There are two things in the Christian life that I tend to build. One is a tower. The other is a temple. The problem with towers and temples is that they don’t make Christ look great. They make me look great. Christianity is about glorifying Jesus and building his kingdom. Towers and temples don’t do that.
In Genesis 11, the people of the world came together to build a skyscraper with their names engraved on the side. Genesis 11:4 says, “Come, let us build ourselves a city and a tower with its top in the heavens, and let us make a great name for ourselves.” Instead of honoring the God who made them, these men were trying to make themselves look great and glorious.
Modern day “towers” are anything that we do to try and make ourselves look better than God. It might not be a huge building with our name on the top, but it might be advancing in our company, getting a raise, buying a new car, pleasing people, or putting our hope in our kids’ little league games. I’ve been asking myself, “What towers do I build?” The list is ugly. But I trust that just as the Lord destroyed the tower of Babel, he will destroy the tower of James.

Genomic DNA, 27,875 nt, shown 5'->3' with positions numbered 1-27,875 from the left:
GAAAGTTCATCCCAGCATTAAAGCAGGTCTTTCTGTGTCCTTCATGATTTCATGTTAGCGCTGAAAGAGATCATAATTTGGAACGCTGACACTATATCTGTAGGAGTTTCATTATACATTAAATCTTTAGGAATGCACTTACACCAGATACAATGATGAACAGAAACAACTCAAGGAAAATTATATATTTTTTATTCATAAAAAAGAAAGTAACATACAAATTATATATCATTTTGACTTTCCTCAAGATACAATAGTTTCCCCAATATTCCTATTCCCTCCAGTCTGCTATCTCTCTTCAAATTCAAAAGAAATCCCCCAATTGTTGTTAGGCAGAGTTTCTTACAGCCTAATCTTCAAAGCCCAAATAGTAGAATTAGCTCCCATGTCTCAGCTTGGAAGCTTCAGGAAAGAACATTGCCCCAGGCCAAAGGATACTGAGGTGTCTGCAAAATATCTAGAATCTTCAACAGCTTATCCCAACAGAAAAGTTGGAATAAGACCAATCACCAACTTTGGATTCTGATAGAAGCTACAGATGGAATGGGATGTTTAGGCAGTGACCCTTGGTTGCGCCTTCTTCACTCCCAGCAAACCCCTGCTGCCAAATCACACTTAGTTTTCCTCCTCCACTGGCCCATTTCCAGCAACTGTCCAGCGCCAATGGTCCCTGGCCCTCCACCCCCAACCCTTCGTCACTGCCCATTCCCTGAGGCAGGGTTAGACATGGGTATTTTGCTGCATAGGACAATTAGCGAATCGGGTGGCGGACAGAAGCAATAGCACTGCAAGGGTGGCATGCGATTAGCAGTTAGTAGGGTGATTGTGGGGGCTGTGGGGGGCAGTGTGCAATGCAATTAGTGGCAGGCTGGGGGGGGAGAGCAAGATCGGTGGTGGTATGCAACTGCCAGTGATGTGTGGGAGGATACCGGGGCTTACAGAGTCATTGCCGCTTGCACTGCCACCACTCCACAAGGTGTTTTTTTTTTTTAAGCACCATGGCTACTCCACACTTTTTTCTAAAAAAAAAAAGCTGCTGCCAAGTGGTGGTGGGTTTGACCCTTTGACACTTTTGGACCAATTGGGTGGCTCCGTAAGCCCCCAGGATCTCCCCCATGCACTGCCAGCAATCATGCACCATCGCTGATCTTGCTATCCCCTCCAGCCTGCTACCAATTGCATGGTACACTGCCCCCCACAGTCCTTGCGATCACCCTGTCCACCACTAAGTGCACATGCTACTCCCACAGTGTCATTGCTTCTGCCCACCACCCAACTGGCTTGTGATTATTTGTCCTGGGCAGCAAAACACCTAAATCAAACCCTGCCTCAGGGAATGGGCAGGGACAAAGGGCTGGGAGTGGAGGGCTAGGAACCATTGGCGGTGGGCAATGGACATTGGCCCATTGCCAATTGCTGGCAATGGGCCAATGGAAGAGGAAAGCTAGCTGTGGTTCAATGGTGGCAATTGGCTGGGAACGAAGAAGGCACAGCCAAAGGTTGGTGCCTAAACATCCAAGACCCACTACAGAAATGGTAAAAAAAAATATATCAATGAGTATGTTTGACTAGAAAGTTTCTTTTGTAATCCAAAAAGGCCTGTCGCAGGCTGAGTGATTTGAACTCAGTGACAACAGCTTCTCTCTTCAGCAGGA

Later in 2 Samuel 7, David starts drawing blueprints for God’s temple. His motives seem pure enough to us, but the way God responds shows that there’s at least a hint of religious pride in David’s heart. God tells the prophet Nathan to say to David, “Would you build me a house to dwell in…did I speak a word with any of the judges of Israel, whom I commanded to shepherd my people Israel, saying, ‘Why have you not built me a house of cedar?’” (v. 5, 7). God continued by reminding David who he really is, “I took you from the pasture, from following the sheep, that you should be prince of my people Israel” (v. 8). You are a dirty shepherd David. A small nothing. I did everything for you. Never forget that.
Modern day “temples” might be leading two Bible studies, giving 40% of our income, having a 2-hour quiet time, or leading a summer mission trip each year. When I ask myself, “What temples do I build?” my heart is crushed. The list is just as ugly as the towers. Again, just as God humbled David, I trust he will do the same for me.
Most things that have potential to be a tower or a temple are good things. Tim Keller said, “When good things become ultimate things, they become idols.” What towers are you building for your own kingdom? What temples are you drawing blueprints for? Jesus gives freedom and everlasting joy. Towers and temples, however, will only lead to pride or depression because they are just things, and we know that things will never satisfy.